Quantifying a Financial Advisor’s Value

Quantifying a Financial Advisor's Value

Quantifying a financial advisor’s value has become easier in recent years as financial services firms have undertaken and completed studies on the matter.  Firms such as Vanguard, Morningstar, Dalbar and most recently Russell Investments, have added to the body of knowledge on this topic.

The significant global changes of the past 24 months have prompted more than a few investors to consider seeking out a financial advisor to help them navigate the marked changes in the investing landscape.  In doing so, investors are trying to determine the value they hope to receive in exchange for the advisor’s costs.  That can certainly be a challenge.  Now, thanks to the work of leading global investment manager Russell Investments, part of the answer is clearer to see for 2022.

Studies Can Help Quantifying a Financial Advisor's Value

Russell has developed a formula to help determine the tangible benefits of working with an advisor.  The Russell formula identifies four separate financial advisory services and measures the value of each, noting that in 2022, investors might add an extra 4.91% of investment return.  The study quantifies how making better financial planning and investment decisions can lead to better investment results.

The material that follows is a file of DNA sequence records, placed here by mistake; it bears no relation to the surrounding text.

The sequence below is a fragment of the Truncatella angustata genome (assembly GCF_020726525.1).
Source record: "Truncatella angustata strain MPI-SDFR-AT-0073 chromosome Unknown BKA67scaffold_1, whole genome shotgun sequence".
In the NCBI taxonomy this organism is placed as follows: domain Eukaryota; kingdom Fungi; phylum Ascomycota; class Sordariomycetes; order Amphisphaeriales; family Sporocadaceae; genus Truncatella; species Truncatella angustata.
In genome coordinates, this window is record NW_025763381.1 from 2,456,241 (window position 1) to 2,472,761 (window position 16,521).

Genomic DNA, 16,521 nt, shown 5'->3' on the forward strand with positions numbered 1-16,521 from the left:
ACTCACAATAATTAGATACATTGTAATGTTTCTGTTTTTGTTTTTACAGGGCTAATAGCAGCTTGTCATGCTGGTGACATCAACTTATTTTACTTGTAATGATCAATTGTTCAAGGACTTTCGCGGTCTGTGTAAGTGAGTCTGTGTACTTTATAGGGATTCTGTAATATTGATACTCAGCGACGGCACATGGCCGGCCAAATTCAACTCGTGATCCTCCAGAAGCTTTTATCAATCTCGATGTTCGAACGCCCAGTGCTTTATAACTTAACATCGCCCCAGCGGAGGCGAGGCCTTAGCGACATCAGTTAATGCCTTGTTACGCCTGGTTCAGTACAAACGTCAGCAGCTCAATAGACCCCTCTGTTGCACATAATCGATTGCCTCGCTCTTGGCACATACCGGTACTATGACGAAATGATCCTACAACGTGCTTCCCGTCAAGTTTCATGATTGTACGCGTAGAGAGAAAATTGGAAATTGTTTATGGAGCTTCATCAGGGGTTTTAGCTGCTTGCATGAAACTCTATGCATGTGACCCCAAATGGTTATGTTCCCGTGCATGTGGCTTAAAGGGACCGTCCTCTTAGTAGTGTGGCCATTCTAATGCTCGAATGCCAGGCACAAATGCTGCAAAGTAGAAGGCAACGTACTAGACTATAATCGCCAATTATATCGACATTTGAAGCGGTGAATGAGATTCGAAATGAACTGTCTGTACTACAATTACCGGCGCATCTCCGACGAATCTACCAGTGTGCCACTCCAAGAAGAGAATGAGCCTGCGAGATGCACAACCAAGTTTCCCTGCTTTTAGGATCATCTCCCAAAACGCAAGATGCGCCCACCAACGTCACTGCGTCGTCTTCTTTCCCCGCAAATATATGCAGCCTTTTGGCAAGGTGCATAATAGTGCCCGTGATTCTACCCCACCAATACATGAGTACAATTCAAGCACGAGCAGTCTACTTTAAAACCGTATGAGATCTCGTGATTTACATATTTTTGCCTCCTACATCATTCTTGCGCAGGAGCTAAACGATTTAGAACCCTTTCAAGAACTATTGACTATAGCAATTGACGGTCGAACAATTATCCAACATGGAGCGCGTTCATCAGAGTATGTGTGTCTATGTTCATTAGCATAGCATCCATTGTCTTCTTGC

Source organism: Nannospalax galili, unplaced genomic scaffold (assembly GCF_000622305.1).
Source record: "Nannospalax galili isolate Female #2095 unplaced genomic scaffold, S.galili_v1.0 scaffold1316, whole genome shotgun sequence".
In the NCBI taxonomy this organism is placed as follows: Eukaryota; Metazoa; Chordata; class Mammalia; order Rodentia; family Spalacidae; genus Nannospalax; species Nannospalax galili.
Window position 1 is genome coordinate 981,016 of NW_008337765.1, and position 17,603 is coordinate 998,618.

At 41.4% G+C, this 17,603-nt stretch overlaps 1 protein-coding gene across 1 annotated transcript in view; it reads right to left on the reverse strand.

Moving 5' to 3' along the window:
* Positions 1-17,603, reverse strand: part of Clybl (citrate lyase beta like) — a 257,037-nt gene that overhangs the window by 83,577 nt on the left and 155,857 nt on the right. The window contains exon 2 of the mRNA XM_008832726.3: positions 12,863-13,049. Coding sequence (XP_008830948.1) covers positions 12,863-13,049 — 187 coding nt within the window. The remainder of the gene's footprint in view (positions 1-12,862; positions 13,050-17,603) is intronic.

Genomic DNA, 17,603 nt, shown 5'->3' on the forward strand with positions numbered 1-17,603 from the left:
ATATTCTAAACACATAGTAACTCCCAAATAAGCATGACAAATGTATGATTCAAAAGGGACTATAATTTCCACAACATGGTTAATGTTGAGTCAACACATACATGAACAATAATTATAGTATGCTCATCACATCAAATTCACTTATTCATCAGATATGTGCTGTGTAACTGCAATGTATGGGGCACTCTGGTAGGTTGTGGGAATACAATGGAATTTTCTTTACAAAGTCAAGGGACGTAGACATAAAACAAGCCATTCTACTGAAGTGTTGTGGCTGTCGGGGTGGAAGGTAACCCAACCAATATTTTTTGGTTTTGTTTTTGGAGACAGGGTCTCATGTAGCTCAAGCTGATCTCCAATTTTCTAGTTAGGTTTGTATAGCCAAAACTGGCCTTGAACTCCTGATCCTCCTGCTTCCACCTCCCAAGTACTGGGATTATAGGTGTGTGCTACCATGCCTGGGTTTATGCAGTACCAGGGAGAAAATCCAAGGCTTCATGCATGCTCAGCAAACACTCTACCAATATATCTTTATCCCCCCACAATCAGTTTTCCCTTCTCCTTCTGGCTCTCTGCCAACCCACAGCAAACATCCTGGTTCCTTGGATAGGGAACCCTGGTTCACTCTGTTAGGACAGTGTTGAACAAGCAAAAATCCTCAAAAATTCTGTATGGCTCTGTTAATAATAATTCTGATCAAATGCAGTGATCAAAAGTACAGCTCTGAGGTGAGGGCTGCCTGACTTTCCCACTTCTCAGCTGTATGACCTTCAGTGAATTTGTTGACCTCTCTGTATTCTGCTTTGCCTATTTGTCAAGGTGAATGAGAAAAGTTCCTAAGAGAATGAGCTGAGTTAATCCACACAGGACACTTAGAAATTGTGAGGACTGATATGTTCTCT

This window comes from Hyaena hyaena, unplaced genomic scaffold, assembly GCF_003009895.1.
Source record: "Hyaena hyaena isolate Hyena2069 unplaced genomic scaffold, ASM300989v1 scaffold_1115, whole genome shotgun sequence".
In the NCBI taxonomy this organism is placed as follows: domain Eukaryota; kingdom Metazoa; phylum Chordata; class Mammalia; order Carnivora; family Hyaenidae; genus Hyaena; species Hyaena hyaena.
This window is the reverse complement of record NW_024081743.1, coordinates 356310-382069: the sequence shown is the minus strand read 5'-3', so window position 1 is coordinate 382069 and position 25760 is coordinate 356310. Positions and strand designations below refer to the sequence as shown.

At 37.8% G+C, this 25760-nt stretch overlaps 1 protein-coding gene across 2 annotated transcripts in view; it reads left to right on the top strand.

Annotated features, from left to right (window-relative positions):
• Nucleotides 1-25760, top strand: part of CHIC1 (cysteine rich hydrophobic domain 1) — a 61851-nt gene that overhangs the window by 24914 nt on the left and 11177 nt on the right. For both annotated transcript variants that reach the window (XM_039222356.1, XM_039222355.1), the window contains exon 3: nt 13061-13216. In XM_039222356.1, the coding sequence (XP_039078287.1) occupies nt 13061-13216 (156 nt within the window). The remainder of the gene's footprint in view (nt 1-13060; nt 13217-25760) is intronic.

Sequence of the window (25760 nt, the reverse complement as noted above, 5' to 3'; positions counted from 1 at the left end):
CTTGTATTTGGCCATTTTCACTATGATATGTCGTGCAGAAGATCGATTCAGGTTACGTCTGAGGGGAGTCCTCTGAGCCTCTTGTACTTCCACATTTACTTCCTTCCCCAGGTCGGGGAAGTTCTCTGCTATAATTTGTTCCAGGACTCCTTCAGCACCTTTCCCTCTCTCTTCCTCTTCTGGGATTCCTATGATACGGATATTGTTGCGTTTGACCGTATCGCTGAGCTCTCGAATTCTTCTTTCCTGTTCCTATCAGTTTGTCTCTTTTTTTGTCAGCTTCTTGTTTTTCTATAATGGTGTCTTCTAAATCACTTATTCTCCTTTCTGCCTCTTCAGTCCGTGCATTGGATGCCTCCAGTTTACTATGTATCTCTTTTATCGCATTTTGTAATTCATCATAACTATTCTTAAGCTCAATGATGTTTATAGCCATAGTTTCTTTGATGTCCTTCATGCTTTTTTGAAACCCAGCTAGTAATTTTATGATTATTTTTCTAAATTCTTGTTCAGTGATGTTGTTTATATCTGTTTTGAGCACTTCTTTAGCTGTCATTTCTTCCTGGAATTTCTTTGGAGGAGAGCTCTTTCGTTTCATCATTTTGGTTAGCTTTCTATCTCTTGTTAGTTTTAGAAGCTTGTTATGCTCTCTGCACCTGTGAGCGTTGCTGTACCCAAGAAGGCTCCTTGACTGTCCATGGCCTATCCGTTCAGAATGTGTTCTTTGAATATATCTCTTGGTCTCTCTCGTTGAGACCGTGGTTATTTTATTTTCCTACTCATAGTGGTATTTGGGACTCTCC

Many investors believe that the growth of their nest egg depends on the investments they pick.  The more successful the investments, the bigger their nest egg will grow.  As it turns out, specific investments are typically less important than several other factors and portfolio-building decisions.

Russell’s study looked at four services an advisor can offer to help investors make better financial decisions: